Alyosha arrives at Madame Hohlakov's home and asks for Katerina. The girl is anxious about Dmitri and promises to help save him, although he seems not to want her help; she is positive, though, that his infatuation for Grushenka will pass. Alyosha is greatly surprised to hear Katerina call Grushenka by name and is even more surprised when he discovers that Grushenka has been hiding behind a screen, listening to their conversation. Katerina explains that Grushenka has just confessed to her that she will soon be reunited with a man whom she has loved for five years. Obviously Katerina is overjoyed at the news, and, as she explains the new turn of events to Alyosha, she impulsively kisses and fondles Grushenka, calling her endearing names. She asks Grushenka to affirm what she has just said, but Grushenka surprises them all. She becomes capricious and says that she just might change her mind. She also informs Katerina that she does not return the embraces Katerina has bestowed upon her. Katerina fumes. She has humbled herself in gratitude before Grushenka and is furious at the girl's flippancy. She lashes out with stinging, angry insults, but Grushenka merely laughs and walks out, leaving Katerina in hysterics.
Alyosha also leaves the house, but on the way out he is stopped by a maid, who gives him a letter. She tells him that it is from Lise. Alyosha continues on his way back to the monastery but is stopped once more, this time by Dmitri. His brother is lighthearted and seems wholly unconcerned about the earlier events of the evening. He listens now to Alyosha explain what has happened between Katerina and Grushenka and seems delighted. He laughs at Grushenka's actions and calls her affectionately his "she-devil." But suddenly his face darkens and he moans that he is a scoundrel. Nothing, he swears to Alyosha, "can compare in baseness with the dishonor which I bear now at this very minute on my breast."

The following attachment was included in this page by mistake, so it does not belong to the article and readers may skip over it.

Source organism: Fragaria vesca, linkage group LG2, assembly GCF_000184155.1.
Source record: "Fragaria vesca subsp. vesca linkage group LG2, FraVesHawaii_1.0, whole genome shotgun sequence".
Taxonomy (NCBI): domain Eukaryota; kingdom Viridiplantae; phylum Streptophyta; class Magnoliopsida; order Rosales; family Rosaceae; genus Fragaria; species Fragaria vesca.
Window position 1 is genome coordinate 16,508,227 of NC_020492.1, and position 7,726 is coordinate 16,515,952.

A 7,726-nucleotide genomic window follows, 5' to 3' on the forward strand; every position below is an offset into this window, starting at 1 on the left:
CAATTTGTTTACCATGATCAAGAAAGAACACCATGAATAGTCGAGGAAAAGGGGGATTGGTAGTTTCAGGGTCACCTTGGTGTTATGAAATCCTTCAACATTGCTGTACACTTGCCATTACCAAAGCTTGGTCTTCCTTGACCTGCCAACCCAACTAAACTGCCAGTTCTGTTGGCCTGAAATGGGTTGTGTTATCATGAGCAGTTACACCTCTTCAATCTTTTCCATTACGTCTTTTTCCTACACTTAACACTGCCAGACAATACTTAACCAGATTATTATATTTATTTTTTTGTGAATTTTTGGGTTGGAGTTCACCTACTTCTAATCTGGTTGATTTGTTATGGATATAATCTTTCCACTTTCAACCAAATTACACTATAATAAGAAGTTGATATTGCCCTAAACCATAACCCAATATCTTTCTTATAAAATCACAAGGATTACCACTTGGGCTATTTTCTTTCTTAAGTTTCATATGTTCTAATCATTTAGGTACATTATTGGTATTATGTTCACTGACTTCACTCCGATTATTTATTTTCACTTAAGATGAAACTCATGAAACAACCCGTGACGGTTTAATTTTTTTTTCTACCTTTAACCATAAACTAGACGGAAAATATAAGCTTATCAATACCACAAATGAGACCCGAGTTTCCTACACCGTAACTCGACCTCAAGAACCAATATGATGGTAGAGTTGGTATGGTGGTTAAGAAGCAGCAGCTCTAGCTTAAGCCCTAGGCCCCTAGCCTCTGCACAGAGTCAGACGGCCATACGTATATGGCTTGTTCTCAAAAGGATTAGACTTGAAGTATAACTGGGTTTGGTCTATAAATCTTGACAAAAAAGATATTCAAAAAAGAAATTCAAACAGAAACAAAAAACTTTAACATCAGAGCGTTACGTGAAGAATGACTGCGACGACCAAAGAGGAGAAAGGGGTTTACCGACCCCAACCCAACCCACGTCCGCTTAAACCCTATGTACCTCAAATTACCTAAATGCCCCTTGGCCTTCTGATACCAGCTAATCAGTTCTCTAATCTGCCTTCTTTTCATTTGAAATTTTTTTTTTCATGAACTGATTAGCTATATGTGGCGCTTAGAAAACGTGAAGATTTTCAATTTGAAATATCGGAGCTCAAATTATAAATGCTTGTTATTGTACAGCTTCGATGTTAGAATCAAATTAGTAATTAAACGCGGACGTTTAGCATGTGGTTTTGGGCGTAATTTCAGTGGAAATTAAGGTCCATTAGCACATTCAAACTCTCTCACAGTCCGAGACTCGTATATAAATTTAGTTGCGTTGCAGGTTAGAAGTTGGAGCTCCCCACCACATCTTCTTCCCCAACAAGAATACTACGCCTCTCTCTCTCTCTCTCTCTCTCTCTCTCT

The events of the night have been unnerving. Back at the monastery, Alyosha receives more bad news: Zossima's condition has worsened; he has only a short time to live. Deeply saddened by his family's sorrows, Alyosha nevertheless decides to remain close to the elder, for this man is also his father. Having made his decision, he begins to prepare for bed, and then remembers Lise's letter and reads it. It is a love letter; she says that she loves Alyosha very much and hopes to marry him when she is old enough. She apologizes sincerely for making fun of the young priest and implores him to come visit her.
Dostoevsky carefully details in this book the special sort of characterization needed for the enigmatic Smerdyakov, the son who will murder Karamazov. We learn, for example, that he "seemed to despise everybody," including his real father and also his foster father. It is clear that he could conceivably murder either one, and in cold blood. Furthermore, we learn that in childhood "he was very fond of hanging cats," certainly a sadistic and perverse pastime. As a complement to his psychological ills, he is physically sick; epilepsy, a disease he inherited from his idiot mother, overtakes him on occasion. Of late, nervous fits have attacked him increasingly, and it is one of these attacks that he later shams as his alibi when his innocence is questioned.